June 23rd, 2024

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Forgetfulness can be precipitated by:


Addiction Alcohol Anxiety Depression Grief Heart Disease Loneliness Medications Nutrition Stroke

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Gretchen Heuring

Dementia From Heart Disease

By | 08.08.2014


Sometimes we think about Dementia as "acting crazy" but that's not what the term really means. Dementia is the loss of important mental abilites including reasoning, memory, and solving the problems of everyday life. There can be other symptoms too, such as a change in personality and mood. When these symptoms are strong enough to interfere with a person's daily functioning, then she has Dementia.


Dementia is not always a result of heart disease. Sometimes the vessels that carry blood to the brain become narrowed or blocked, resulting in vascular dementia, but this does not happen to everyone who has heart disease.


TIAs (Transient Ischemic Attacks)

The most common type of vascular dementia involves mini strokes (TIAs) which often go unnoticed. They are caused by small blood clots interrupting regular blood flow to the brain. The result is forgetfulness and confusion. Over time, more areas of the brain become damaged by TIAs and greater memory loss is the result. This type of vascular dementia develops slowly, often over a long period of time. Usually lapses in memory and reasoning are followed by periods of stabilty, then there is further decline.


Early Intervention Can Make A Big Difference

The progress of Vascular Dementia can be halted. Sometimes the condition can be reversed over time with therapy and medications. It's important to catch it as early as possible.


The Underlying Causes Can Bring About A Stroke

Stroke can be caused by a large blood clot that prevents blood flow to the brain and the brain begins to die. Sometimes the arteries that carry blood to the brain have become hardened and brittle because of plaque build up and they can burst.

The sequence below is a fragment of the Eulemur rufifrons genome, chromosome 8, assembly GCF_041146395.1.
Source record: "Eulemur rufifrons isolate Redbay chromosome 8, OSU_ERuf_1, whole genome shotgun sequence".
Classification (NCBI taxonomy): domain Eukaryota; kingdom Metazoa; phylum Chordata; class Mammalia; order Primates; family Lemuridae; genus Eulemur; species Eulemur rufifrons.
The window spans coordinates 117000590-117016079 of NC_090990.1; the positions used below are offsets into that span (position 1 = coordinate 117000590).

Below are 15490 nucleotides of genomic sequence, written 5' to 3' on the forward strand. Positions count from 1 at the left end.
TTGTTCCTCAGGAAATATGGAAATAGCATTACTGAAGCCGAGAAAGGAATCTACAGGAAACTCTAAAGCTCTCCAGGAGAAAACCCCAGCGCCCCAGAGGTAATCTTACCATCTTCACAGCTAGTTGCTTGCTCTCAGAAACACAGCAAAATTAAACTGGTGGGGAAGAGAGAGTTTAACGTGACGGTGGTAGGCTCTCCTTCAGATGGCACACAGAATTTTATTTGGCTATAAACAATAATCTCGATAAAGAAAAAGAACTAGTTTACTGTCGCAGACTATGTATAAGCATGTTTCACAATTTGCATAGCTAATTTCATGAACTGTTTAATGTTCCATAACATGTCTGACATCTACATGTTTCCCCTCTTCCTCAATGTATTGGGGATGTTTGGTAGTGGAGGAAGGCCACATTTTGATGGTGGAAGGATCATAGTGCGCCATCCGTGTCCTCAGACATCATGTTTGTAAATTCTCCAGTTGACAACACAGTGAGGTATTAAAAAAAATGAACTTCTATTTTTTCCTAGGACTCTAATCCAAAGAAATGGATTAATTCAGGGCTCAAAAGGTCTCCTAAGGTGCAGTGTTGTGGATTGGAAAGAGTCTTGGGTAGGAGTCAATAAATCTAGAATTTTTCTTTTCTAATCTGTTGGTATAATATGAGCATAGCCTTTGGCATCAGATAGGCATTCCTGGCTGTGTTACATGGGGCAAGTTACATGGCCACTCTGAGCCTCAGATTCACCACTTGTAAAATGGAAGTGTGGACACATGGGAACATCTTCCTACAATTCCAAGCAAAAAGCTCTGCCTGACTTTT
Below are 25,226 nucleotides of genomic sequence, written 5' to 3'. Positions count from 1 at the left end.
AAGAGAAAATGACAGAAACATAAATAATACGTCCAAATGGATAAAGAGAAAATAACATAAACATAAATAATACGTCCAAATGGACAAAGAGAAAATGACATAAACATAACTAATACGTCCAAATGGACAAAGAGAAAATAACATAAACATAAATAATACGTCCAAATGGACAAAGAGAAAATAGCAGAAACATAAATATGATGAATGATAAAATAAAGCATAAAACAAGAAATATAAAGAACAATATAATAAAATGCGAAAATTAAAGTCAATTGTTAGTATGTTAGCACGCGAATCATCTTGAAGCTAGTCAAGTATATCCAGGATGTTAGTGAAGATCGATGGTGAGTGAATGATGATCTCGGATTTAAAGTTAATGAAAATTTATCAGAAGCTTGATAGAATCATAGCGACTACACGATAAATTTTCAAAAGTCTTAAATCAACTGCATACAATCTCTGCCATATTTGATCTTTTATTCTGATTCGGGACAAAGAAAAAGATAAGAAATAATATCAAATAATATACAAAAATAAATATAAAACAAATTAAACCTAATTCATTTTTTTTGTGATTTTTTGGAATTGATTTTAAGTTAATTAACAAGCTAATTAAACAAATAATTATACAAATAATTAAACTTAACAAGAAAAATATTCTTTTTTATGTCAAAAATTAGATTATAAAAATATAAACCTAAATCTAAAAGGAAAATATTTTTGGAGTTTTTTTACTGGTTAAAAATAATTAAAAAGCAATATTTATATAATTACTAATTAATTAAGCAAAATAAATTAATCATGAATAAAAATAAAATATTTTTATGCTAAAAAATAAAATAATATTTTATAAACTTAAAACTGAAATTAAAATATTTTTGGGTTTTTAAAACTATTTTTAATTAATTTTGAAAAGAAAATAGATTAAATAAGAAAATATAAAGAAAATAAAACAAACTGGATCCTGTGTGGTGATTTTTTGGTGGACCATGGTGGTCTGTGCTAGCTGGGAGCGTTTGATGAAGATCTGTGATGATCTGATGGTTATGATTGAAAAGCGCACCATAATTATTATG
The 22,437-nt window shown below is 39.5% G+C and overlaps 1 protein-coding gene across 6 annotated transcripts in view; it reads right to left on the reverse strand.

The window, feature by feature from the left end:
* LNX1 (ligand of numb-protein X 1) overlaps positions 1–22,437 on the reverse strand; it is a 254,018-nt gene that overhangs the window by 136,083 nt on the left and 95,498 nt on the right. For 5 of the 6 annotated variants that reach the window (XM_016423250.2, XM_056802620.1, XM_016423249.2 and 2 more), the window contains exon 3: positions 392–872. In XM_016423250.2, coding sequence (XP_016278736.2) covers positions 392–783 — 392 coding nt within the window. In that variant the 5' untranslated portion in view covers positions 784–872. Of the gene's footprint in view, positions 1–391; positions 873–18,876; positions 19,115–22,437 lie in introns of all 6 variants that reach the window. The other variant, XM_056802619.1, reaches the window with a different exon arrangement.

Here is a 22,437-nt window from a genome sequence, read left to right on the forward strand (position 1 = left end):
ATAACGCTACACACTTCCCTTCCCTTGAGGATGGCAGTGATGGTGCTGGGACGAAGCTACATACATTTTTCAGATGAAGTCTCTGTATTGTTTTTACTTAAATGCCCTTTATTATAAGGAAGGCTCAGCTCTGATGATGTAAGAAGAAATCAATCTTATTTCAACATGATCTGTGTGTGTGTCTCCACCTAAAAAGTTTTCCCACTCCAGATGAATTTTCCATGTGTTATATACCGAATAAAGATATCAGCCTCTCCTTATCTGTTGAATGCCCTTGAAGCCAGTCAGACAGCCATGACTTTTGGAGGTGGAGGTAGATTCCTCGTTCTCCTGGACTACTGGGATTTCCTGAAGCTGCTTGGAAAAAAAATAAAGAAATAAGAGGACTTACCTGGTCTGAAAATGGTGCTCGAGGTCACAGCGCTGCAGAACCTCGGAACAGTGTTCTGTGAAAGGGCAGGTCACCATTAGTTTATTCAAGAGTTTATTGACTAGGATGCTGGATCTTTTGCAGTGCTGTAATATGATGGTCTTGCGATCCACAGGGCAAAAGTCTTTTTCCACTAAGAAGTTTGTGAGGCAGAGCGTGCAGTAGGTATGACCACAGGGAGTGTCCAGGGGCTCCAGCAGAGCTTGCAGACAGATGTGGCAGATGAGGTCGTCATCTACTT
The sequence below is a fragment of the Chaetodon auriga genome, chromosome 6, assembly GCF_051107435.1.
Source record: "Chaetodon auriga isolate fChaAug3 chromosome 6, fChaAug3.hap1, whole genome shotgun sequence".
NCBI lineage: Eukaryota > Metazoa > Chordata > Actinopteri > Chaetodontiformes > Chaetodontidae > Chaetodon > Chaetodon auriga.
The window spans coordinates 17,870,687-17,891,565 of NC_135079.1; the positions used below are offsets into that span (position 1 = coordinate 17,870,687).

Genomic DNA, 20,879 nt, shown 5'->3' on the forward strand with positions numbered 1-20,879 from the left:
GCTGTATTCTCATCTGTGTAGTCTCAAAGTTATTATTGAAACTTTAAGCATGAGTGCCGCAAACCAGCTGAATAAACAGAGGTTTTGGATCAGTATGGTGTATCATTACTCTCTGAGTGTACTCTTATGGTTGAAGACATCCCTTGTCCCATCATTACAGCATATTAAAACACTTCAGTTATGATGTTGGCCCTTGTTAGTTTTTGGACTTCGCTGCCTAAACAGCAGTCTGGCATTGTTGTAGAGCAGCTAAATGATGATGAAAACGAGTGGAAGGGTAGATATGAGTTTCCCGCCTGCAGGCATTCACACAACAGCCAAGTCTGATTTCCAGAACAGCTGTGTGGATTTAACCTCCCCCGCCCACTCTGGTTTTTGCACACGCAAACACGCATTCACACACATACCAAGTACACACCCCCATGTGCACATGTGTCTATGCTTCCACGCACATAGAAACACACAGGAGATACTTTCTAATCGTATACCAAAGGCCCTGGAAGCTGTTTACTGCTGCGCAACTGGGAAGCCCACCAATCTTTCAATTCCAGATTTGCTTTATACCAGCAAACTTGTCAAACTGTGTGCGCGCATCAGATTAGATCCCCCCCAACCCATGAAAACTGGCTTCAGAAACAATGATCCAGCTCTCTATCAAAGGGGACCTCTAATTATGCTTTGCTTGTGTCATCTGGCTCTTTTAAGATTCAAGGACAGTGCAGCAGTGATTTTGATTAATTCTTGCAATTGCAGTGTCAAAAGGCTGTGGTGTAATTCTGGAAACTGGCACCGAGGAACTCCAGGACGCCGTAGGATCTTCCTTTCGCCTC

Symptoms of Vascular Dementia

Some of the symptoms mirror Alzheimer's Disease so it's important to get a proper evaluation. With Vascular Dementia, symptoms appear noticeably as a change in mobility or behavior. With Alzheimer's, symptoms develop and get worse in a slow steady pace over months and years.


Mental and Emotional Symptoms

These symptoms include slowed thinking, general forgetfulness, confusion, personality changes, mood swings and loss of social skills.


Physical Symptoms

Noticeable physical symptoms are dizziness, tremors, rapid shuffling steps, balance problems, and loss of bowel or bladder control.


Behavioral Symptoms

Behavioral symptoms are different from the others. They include slurred speech, laughing or crying without apparent cause, difficulty following instructions, and difficulty with ordinary things like a favorite card game.


Vitamin bottles

WebMD offers a list of vitamins and supplements that are chosen to relieve Vascular Dementia (memory loss from heart disease.) The list is fairly complete and is expecially valuable because it includes user reviews so you can see what others think about these alternative medicines.


These are not usually prescribed by a physician and can be obtained over the counter and at vitamin and health-food retailers. They are all available online as well.



Worried Woman In Bed

Memory Loss Due To Anxiety

Memory loss is a usual anxiety symptom. The person loses track of where things belong, where they were left, and sometimes what they are called. Sometimes the person describes things in a round about fashion because he just can't remember the names for them. Anxiety is like being in a panic all of the time.



man looking out window

Depression Can Cause Memory Loss

Memory loss can be caused by depression. It is as though a cloud of sadness filters out the will to remember even the smallest things. The US National Institutes of Mental Health estimates that one in ten adults suffer from major depression for at least one period of their lives. As we grow older Read More



iMemories: Save 20% promo code: Save20. Expires 8/15/14


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Drugs Are Good When You Need Them

By | 6.11.2014


There's a big bru-ha-ha in the press right now about use of narcotics by older people. "Use has been soaring since 2007" they say. Well, has anyone noticed that the baby boomers began retiring then? There are lots more of us older folks and even more to come. So use of everything we do is increasing rapidly.


Drugs for anxiety or depression or sleeplessness or pain are wonderful when we need them. Ever try to sleep on an arthritic shoulder? Ever lose your hair, your hearing, your best friend and your old dog in the same year?


Just the same, we need to be careful and responsible. It's really easy to get hooked on meds, needing more, cheating a little to get more. They make us feel so much better. If we can't remember where our shoes are, we sure do know the way to the drugstore. Time to wake up!



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The heart ages along with the rest of our body but it is capable of adapting itself to age-related changes if we take care.



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